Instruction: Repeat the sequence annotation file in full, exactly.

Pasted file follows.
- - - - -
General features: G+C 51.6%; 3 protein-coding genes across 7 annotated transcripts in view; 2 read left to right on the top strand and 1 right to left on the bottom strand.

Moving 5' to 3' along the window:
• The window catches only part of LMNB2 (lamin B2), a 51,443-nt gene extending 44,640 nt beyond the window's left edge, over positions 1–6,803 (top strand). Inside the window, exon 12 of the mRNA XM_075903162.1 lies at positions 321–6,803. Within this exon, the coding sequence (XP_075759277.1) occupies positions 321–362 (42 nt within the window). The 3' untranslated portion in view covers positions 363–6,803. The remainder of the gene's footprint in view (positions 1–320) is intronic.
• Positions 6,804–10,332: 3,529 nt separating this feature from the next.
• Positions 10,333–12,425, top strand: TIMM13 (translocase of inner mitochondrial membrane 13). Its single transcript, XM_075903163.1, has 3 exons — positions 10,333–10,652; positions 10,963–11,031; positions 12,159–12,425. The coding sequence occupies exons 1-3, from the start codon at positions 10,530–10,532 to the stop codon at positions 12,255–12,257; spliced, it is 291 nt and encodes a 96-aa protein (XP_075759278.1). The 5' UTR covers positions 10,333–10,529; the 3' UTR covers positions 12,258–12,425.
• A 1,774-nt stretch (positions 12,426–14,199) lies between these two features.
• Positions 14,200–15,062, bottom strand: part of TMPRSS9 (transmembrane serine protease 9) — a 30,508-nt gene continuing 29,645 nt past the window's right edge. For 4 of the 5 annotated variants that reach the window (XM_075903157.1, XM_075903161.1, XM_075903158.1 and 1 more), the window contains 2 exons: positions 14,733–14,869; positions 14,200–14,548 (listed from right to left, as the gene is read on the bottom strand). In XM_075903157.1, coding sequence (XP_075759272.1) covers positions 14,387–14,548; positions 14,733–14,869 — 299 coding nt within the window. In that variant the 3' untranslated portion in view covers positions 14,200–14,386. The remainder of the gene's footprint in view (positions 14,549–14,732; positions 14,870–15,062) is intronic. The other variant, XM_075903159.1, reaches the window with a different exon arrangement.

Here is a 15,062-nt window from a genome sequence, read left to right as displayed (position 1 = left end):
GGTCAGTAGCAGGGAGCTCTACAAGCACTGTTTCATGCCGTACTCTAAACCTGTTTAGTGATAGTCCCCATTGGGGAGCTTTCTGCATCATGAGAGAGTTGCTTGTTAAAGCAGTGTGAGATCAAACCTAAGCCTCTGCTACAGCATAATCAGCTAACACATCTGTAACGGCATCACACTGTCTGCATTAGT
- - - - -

General features: G+C 51.6%; 3 protein-coding genes across 7 annotated transcripts in view; 2 read left to right on the top strand and 1 right to left on the bottom strand.

Moving 5' to 3' along the window:
• The window catches only part of LMNB2 (lamin B2), a 51,443-nt gene extending 44,640 nt beyond the window's left edge, over positions 1–6,803 (top strand). Inside the window, exon 12 of the mRNA XM_075903162.1 lies at positions 321–6,803. Within this exon, the coding sequence (XP_075759277.1) occupies positions 321–362 (42 nt within the window). The 3' untranslated portion in view covers positions 363–6,803. The remainder of the gene's footprint in view (positions 1–320) is intronic.
• Positions 6,804–10,332: 3,529 nt separating this feature from the next.
• Positions 10,333–12,425, top strand: TIMM13 (translocase of inner mitochondrial membrane 13). Its single transcript, XM_075903163.1, has 3 exons — positions 10,333–10,652; positions 10,963–11,031; positions 12,159–12,425. The coding sequence occupies exons 1-3, from the start codon at positions 10,530–10,532 to the stop codon at positions 12,255–12,257; spliced, it is 291 nt and encodes a 96-aa protein (XP_075759278.1). The 5' UTR covers positions 10,333–10,529; the 3' UTR covers positions 12,258–12,425.
• A 1,774-nt stretch (positions 12,426–14,199) lies between these two features.
• Positions 14,200–15,062, bottom strand: part of TMPRSS9 (transmembrane serine protease 9) — a 30,508-nt gene continuing 29,645 nt past the window's right edge. For 4 of the 5 annotated variants that reach the window (XM_075903157.1, XM_075903161.1, XM_075903158.1 and 1 more), the window contains 2 exons: positions 14,733–14,869; positions 14,200–14,548 (listed from right to left, as the gene is read on the bottom strand). In XM_075903157.1, coding sequence (XP_075759272.1) covers positions 14,387–14,548; positions 14,733–14,869 — 299 coding nt within the window. In that variant the 3' untranslated portion in view covers positions 14,200–14,386. The remainder of the gene's footprint in view (positions 14,549–14,732; positions 14,870–15,062) is intronic. The other variant, XM_075903159.1, reaches the window with a different exon arrangement.

Here is a 15,062-nt window from a genome sequence, read left to right as displayed (position 1 = left end):
GGTCAGTAGCAGGGAGCTCTACAAGCACTGTTTCATGCCGTACTCTAAACCTGTTTAGTGATAGTCCCCATTGGGGAGCTTTCTGCATCATGAGAGAGTTGCTTGTTAAAGCAGTGTGAGATCAAACCTAAGCCTCTGCTACAGCATAATCAGCTAACACATCTGTAACGGCATCACACTGTCTGCATTAGT